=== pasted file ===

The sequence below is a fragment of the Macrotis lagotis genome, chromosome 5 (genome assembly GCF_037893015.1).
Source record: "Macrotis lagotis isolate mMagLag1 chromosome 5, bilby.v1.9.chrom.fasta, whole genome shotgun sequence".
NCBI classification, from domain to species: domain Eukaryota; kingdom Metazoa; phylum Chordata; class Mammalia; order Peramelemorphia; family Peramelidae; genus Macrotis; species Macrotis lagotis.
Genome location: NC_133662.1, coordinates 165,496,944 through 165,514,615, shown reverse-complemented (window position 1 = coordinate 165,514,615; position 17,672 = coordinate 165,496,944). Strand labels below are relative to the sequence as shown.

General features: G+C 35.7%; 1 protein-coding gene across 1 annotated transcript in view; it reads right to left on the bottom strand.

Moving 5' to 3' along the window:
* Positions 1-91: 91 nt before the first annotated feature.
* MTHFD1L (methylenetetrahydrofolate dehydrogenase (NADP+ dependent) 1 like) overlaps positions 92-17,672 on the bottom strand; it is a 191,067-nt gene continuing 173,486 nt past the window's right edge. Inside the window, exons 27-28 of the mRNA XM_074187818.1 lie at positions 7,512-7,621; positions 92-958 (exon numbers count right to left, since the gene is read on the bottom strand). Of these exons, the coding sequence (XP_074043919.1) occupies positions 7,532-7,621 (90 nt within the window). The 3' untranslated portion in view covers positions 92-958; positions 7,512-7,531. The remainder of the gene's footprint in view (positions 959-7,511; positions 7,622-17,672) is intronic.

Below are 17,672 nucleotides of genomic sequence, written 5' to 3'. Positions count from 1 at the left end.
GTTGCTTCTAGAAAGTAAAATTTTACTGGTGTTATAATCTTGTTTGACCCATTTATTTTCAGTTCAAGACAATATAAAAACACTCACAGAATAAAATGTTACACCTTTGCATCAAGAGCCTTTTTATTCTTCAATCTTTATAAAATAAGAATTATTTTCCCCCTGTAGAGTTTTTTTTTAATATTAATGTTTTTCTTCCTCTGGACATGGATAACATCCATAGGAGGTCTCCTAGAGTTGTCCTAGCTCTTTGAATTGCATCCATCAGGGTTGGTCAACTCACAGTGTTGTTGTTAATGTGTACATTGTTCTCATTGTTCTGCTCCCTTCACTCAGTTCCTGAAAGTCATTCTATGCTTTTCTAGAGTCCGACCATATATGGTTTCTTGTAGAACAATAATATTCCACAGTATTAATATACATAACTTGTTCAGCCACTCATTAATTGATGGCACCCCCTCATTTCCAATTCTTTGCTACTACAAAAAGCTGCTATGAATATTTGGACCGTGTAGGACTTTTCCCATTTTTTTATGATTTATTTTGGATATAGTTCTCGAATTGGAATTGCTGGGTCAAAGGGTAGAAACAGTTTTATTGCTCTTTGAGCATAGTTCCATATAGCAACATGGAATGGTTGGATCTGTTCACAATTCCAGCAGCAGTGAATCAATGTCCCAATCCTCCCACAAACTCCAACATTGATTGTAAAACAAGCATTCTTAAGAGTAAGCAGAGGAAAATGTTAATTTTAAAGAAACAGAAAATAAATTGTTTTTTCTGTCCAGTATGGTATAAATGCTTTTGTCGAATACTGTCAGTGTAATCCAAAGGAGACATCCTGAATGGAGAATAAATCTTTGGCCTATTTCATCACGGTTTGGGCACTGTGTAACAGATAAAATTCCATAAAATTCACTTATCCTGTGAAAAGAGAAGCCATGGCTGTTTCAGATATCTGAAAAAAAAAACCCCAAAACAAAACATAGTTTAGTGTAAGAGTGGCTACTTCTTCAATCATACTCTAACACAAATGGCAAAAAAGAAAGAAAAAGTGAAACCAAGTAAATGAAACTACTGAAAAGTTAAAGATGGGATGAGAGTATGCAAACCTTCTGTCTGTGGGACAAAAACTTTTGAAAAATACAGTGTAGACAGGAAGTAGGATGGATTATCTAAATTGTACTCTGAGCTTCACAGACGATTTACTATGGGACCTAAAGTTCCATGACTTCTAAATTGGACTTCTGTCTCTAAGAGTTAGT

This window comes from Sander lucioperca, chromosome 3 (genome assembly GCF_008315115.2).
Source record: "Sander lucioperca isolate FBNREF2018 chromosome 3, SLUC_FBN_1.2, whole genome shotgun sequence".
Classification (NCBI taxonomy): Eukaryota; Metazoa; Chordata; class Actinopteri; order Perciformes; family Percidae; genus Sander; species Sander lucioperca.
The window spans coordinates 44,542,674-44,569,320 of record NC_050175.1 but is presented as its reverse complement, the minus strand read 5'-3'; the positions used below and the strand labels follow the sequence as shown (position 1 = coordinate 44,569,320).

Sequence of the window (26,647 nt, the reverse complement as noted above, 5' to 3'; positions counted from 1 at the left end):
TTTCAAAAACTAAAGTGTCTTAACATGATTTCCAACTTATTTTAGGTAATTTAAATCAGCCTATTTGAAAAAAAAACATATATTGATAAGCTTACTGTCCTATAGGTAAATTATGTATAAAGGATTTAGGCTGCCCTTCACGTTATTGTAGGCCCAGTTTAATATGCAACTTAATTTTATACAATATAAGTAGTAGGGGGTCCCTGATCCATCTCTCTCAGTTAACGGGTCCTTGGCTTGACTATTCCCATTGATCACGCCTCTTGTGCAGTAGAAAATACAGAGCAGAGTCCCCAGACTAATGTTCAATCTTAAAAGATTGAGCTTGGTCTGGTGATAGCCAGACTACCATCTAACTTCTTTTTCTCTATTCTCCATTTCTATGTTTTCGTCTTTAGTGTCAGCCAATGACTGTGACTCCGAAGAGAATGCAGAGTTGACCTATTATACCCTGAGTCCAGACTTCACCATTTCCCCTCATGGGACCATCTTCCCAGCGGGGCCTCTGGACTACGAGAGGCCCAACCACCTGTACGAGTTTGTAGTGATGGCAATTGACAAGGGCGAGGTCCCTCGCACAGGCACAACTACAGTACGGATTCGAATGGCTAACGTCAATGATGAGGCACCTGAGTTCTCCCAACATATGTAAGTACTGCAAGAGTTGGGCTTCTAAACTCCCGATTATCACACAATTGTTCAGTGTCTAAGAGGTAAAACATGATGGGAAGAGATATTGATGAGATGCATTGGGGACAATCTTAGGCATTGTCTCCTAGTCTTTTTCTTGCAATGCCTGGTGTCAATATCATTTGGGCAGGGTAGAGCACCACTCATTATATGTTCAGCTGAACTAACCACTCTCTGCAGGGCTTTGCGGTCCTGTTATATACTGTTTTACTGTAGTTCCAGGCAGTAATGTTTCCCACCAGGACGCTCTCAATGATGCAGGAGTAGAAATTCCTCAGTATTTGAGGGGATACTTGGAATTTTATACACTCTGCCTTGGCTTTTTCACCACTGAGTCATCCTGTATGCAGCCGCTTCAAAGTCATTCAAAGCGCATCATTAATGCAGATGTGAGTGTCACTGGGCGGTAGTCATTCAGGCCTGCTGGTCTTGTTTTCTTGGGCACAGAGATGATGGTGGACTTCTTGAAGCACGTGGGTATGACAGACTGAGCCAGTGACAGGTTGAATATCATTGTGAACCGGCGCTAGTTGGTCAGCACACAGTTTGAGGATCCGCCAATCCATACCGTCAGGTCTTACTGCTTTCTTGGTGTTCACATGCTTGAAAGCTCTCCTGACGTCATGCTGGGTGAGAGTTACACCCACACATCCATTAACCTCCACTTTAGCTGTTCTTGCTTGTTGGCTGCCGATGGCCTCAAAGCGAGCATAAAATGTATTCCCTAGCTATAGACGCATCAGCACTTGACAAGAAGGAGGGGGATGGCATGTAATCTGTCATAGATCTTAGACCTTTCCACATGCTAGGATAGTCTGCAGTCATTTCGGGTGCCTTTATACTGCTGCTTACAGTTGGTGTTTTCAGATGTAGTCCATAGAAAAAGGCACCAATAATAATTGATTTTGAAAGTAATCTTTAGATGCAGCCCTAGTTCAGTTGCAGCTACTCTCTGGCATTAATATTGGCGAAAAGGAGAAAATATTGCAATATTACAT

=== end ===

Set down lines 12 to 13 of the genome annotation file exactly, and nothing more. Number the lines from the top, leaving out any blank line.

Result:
Source record: "Sander lucioperca isolate FBNREF2018 chromosome 3, SLUC_FBN_1.2, whole genome shotgun sequence".
Classification (NCBI taxonomy): Eukaryota; Metazoa; Chordata; class Actinopteri; order Perciformes; family Percidae; genus Sander; species Sander lucioperca.